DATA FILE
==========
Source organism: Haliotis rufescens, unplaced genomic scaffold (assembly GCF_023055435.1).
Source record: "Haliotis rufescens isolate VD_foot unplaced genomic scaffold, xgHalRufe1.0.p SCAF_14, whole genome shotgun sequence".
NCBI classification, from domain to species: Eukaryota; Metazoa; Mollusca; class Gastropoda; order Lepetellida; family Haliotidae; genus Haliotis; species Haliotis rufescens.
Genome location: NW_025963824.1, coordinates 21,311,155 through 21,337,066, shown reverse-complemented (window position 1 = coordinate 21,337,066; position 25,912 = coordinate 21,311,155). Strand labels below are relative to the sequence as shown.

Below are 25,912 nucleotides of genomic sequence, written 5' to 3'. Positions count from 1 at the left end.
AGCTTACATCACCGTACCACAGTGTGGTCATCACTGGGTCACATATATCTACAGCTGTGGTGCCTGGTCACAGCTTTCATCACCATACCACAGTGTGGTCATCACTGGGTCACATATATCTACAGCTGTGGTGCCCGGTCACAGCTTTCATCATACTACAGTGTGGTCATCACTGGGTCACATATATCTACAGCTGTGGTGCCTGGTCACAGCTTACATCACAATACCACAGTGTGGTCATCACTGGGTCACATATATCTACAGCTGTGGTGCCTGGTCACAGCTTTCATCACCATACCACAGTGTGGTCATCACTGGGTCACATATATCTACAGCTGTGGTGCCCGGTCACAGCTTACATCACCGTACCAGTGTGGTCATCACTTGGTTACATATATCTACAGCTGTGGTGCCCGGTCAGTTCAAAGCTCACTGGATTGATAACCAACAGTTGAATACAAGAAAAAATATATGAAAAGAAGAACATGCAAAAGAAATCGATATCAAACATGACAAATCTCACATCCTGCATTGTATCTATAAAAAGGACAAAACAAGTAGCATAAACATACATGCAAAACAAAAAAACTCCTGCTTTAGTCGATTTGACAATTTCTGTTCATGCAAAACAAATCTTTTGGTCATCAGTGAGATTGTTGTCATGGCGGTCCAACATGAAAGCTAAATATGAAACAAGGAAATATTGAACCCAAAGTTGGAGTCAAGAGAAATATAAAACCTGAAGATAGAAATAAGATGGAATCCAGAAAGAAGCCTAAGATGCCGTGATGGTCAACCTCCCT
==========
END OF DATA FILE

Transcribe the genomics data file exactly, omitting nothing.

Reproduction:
Source organism: Haliotis rufescens, unplaced genomic scaffold (assembly GCF_023055435.1).
Source record: "Haliotis rufescens isolate VD_foot unplaced genomic scaffold, xgHalRufe1.0.p SCAF_14, whole genome shotgun sequence".
NCBI classification, from domain to species: Eukaryota; Metazoa; Mollusca; class Gastropoda; order Lepetellida; family Haliotidae; genus Haliotis; species Haliotis rufescens.
Genome location: NW_025963824.1, coordinates 21,311,155 through 21,337,066, shown reverse-complemented (window position 1 = coordinate 21,337,066; position 25,912 = coordinate 21,311,155). Strand labels below are relative to the sequence as shown.

Below are 25,912 nucleotides of genomic sequence, written 5' to 3'. Positions count from 1 at the left end.
AGCTTACATCACCGTACCACAGTGTGGTCATCACTGGGTCACATATATCTACAGCTGTGGTGCCTGGTCACAGCTTTCATCACCATACCACAGTGTGGTCATCACTGGGTCACATATATCTACAGCTGTGGTGCCCGGTCACAGCTTTCATCATACTACAGTGTGGTCATCACTGGGTCACATATATCTACAGCTGTGGTGCCTGGTCACAGCTTACATCACAATACCACAGTGTGGTCATCACTGGGTCACATATATCTACAGCTGTGGTGCCTGGTCACAGCTTTCATCACCATACCACAGTGTGGTCATCACTGGGTCACATATATCTACAGCTGTGGTGCCCGGTCACAGCTTACATCACCGTACCAGTGTGGTCATCACTTGGTTACATATATCTACAGCTGTGGTGCCCGGTCAGTTCAAAGCTCACTGGATTGATAACCAACAGTTGAATACAAGAAAAAATATATGAAAAGAAGAACATGCAAAAGAAATCGATATCAAACATGACAAATCTCACATCCTGCATTGTATCTATAAAAAGGACAAAACAAGTAGCATAAACATACATGCAAAACAAAAAAACTCCTGCTTTAGTCGATTTGACAATTTCTGTTCATGCAAAACAAATCTTTTGGTCATCAGTGAGATTGTTGTCATGGCGGTCCAACATGAAAGCTAAATATGAAACAAGGAAATATTGAACCCAAAGTTGGAGTCAAGAGAAATATAAAACCTGAAGATAGAAATAAGATGGAATCCAGAAAGAAGCCTAAGATGCCGTGATGGTCAACCTCCCT